Page 37 of The Keeper

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“And this halt—it’s a breakup, right?”

“I mean, I guess? But the kind where you know you’ll eventually get back together. We just need time to get through this. I need to focus on my work here. You need to settle into your new team. We need to see where the wind blows us. Maybe it will bring us closer together. Maybe further apart. But for now? I just need to focus. I still care for you, but I just need space.”

Well, that’s about as clear as mud. In my mind, it’s all systems go for moving on. At least for now. Still, I need to know for sure. “So, in a break, are we seeing other people?”

She laughs. “Well, I suppose you can try.”

The fuck? I can try?“What’s that supposed to mean?”

“It means you’re not exactly a lady killer.”

“I’m a professional hockey player, Emily. I don’t have to be a lady killer. The ladies come to us.”

She scoffs at me. “Calum Lefleur, you’re not talking about sleeping with one of those hockey hoes, are you?”

I raise a shoulder and make a noise, just to spite her.

She laughs out loud. “Well, good luck with that.”

I’ve already had sex with another woman, Emily, and no luck was needed. Just incredible chemistry.

Of course, I can’t say that. I’m not that disrespectful. I am still trying to process her words though. “We need to see where the wind blows us. Maybe it will bring us closer together. Maybe further apart.”She didn’t say whether or not she still loves me. She wants to live her life without me untilthe wind blowsand we possibly end up together. And what it also boils down to is that she doesn’t believe anyone else would want me. As if she’s the only woman who would want to be with me.

It’s as if she thinks of me as this puppy, this little dog to be petted, sitting patiently, awaiting her attention. Well, I’m not.

“I was going to ask if you wanted to have phone sex.”

“Only you would be oblivious enough to ask for phone sex after talking about a breakup,” Emily says, shaking her head.

“I said I wasgoingto ask. Just trying to reconnect is all, to see if we still have something there. Remember how we did phone sex when I was on the road that one time?”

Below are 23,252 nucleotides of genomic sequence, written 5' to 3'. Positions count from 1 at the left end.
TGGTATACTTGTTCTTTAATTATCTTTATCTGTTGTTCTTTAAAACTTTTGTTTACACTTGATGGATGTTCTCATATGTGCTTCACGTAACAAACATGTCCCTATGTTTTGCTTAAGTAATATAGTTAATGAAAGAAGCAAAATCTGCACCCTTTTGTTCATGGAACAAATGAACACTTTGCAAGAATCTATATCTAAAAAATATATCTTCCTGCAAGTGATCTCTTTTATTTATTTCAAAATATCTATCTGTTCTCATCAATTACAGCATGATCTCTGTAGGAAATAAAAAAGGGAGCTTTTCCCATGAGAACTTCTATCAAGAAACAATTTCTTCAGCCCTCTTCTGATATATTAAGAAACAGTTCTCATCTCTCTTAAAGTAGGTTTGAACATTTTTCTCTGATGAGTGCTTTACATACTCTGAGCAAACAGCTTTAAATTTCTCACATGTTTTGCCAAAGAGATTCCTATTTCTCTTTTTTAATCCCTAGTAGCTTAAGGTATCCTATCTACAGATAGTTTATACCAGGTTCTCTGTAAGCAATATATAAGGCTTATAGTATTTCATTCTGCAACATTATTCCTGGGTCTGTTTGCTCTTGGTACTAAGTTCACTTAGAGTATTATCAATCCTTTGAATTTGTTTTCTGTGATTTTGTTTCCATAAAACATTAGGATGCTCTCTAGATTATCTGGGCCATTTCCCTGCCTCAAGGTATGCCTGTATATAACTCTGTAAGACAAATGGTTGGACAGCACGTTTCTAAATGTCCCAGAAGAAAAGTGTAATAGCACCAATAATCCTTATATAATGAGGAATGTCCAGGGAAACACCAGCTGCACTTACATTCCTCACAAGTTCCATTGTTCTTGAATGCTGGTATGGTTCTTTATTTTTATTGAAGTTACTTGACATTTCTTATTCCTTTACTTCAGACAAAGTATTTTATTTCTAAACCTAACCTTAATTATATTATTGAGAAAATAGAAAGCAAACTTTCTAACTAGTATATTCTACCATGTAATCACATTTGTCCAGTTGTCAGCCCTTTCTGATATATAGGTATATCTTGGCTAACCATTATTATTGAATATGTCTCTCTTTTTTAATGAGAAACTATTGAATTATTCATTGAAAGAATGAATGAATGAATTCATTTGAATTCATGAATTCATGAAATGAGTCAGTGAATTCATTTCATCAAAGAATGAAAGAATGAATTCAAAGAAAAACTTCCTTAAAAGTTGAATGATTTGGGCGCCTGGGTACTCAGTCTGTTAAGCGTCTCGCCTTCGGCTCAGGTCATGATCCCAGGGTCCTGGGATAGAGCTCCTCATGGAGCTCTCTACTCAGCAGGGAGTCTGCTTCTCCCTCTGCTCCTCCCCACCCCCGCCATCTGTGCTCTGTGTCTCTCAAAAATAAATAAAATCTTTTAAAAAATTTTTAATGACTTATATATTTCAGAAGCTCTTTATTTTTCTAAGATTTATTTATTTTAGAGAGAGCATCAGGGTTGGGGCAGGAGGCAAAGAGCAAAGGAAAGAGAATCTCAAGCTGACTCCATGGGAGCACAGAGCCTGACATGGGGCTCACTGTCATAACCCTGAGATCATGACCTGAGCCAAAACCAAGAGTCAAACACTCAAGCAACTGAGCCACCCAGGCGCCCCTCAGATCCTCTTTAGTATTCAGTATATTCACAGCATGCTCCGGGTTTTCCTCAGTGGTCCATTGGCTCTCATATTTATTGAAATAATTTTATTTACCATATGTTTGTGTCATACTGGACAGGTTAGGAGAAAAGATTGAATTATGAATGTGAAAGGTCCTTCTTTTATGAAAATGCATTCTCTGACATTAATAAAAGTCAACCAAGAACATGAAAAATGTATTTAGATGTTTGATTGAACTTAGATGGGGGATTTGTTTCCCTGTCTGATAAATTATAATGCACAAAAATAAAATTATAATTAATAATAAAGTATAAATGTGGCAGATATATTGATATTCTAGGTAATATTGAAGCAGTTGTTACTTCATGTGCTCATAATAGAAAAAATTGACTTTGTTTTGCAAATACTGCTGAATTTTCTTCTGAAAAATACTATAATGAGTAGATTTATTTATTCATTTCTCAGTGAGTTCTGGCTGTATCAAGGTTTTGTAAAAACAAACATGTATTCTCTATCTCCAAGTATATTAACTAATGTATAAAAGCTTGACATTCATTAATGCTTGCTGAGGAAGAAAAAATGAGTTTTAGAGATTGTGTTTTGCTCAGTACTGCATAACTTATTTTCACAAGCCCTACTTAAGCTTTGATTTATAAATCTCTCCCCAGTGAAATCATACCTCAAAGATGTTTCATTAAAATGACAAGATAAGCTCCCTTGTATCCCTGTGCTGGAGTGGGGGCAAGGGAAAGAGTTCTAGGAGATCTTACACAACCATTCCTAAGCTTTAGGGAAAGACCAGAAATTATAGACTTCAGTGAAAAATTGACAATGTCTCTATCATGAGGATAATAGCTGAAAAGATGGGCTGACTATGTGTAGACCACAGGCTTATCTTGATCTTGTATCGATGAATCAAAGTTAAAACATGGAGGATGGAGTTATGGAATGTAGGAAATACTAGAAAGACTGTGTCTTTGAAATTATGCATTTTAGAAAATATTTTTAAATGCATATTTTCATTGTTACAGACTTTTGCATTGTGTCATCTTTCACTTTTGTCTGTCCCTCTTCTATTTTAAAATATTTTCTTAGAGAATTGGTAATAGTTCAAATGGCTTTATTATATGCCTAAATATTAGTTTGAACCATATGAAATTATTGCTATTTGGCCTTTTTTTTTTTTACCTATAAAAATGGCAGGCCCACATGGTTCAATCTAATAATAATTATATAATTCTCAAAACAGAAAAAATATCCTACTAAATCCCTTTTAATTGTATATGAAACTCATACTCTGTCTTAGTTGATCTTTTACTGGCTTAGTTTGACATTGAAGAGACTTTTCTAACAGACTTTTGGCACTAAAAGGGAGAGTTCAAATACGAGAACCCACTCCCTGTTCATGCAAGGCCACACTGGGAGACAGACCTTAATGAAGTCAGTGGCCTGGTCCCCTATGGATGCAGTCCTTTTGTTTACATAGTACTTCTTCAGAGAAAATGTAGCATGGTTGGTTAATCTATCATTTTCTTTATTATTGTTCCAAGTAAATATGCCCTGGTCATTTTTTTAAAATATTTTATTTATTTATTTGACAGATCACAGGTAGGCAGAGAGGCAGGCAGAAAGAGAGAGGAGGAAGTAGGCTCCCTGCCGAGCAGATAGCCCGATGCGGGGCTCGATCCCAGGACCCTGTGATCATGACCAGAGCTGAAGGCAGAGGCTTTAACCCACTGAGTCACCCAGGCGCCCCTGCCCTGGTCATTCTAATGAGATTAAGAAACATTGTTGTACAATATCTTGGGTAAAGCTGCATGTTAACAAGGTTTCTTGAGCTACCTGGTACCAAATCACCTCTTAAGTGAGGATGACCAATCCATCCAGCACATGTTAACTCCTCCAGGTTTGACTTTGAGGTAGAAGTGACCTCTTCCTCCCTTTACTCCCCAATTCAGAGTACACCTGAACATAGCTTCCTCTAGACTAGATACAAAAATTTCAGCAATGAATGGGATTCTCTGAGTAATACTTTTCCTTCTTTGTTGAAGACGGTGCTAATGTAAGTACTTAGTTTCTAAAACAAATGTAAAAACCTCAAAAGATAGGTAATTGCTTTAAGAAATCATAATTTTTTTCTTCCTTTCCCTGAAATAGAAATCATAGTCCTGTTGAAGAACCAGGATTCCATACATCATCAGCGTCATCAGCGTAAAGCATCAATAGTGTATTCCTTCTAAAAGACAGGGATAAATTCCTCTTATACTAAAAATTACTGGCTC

“Cal, phone sex is not the way to reconnect.”

“Well, Em, neither is actually reconnecting, I guess. Romantic dinner? Weekend in a fun city? No, and no.”

Emily is quiet for a minute, and then she says, “Things change, you know?” It’s probably the most honest thing she’s said to me in a long while. At least she finally sounds sincere, and her tone isn’t bitter.

“They do,” I agree. I blow out a loud breath and add, “I’m sorry, Em. If a break is what you need, then let’s take a break. I want you to be happy.”

“I know you do, Cal, but right now I’ve got to go. We’ll talk in a few weeks, okay?”

She hangs up before I can even respond.

* * *

We’ve just wonour first pre-season game, three to one. I’m in awe, really, of the precision of our starting lineup. I guess I shouldn’t be since I played them in last season’s divisional finals.

Of thirty shots on goal by LA, only about eighteen came close enough to need a save. Only one went in, which I consider good odds. Not great. I hate letting anything in, but the score was fair and sharp, and I can’t fault someone with good aim. The LA team was ready for us, and they put up a good fight.

Now we’re in the hotel bar, where a raucous country band is playing. The guys with wives and girlfriends are sitting around a few tables, shoved together haphazardly, various empty beer bottles and soda glasses strewn about.

Some of the rowdier guys have gone out for the night, but a few others sit at the bar with me. It’s nice to be included, and I’m getting a lot of claps on the back, but I feel like a fish out of water just sitting there, not understanding their inside jokes or knowing which puck bunny they’re referring to with their bedroom bragging.

I’ve never been into one-night stands or sleeping with groupies like some of my teammates have. It’s not that I judge them. I understand, I guess, the allure of it, of the party scene, of living fast and free. It’s just…I’m not built for that. I’m too reserved, too set in my ways, too reliant on structure.

“You look miserable, dude,” a voice says to my left. It’s Evan. “You stopped a shit-ton of shots tonight. You should be happy.”